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 Great Big War Game  makes $83 in first week on Windows RT
Great Big War Game makes $83 in first week on Windows RT
December 7, 2012 | By Mike Rose

December 7, 2012 | By Mike Rose
More: Smartphone/Tablet, Design

The studio behind mobile hit Great Big War Game has criticized the Windows RT platform, noting that in its first week on sale, their flagship game made just £52 ($83) in sales on the platform in its first week.

Great Big War Game has been available for iOS and Android since earlier this year, with sales on Android topping 100,000. The studio decided to port the game over to the Windows RT platform, for use on the newly-released Microsoft Surface tablet.

However, in a blog post on its official website, Rubicon's Paul Johnson noted that he "will not be working with Microsoft again to bring any of our titles, old or new, to this platform."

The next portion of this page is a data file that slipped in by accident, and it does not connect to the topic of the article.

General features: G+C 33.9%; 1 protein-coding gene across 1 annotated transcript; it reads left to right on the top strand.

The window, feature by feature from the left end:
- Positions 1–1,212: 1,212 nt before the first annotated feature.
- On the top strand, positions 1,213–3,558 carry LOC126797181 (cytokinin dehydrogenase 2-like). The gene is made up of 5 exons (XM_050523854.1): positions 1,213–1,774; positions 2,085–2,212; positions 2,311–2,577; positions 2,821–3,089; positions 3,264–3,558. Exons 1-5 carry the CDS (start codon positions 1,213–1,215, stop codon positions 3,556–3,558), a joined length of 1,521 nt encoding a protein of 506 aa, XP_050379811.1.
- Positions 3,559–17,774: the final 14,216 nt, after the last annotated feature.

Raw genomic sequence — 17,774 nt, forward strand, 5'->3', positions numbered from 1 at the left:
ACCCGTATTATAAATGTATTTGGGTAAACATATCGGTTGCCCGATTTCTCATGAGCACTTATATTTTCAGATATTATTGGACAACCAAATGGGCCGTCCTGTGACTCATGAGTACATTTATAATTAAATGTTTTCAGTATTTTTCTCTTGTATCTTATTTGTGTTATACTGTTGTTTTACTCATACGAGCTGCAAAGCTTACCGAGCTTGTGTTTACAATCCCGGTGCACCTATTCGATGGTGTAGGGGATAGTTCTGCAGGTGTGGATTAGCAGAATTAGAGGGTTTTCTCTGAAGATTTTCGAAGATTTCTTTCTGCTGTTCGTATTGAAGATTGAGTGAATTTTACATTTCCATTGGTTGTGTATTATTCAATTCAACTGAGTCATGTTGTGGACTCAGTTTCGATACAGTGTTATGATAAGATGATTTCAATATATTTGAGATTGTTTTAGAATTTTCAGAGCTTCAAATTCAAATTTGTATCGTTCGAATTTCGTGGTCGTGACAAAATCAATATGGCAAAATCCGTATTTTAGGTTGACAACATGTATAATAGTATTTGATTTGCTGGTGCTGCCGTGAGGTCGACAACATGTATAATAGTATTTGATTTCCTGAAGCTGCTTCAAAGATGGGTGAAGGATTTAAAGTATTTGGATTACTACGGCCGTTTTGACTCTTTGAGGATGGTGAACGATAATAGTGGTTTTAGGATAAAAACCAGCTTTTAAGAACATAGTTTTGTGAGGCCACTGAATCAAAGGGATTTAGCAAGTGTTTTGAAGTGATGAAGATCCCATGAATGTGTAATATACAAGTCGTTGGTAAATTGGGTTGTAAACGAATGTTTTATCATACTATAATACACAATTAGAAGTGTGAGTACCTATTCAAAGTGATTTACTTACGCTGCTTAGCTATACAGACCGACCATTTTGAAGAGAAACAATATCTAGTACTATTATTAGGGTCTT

This is because the game has made just $83 in its first week on sale, thanks in part to a lack of promotion from Microsoft, claims Johnson.

"Apple regularly promote our apps. Android regularly promote our apps. Even RIM (Blackberry) regularly promote our apps," he says. "We enjoy working with those companies and it's nice to see them acknowledge that we bring them some small amount of additional value to their setup. Firms our size need a bit of a leg up, and we go out of our way to show our gratitude to the above for helping us out in this way from time to time."

He continues, "Microsoft on the other hand clearly do not value us at all. Even whilst there's almost nothing to promote, they will not feature our title for bizarre admin reasons. And this is whilst their store is empty and they need developers like us to fill their store far more than developers like us need them to pay us £50 a week."

Johnson also noted that even if this rate of sales is sustained, it will take two years to recoup the £10,000 ($16,000) porting costs.

[UPDATE: Johnson has now deleted his original blog post, noting that Microsoft has been in touch with him.

"If anyone already read this post, it has had a very positive effect and Microsoft have graciously decided work with us to iron out the problems and get us past this incident," he explains.]

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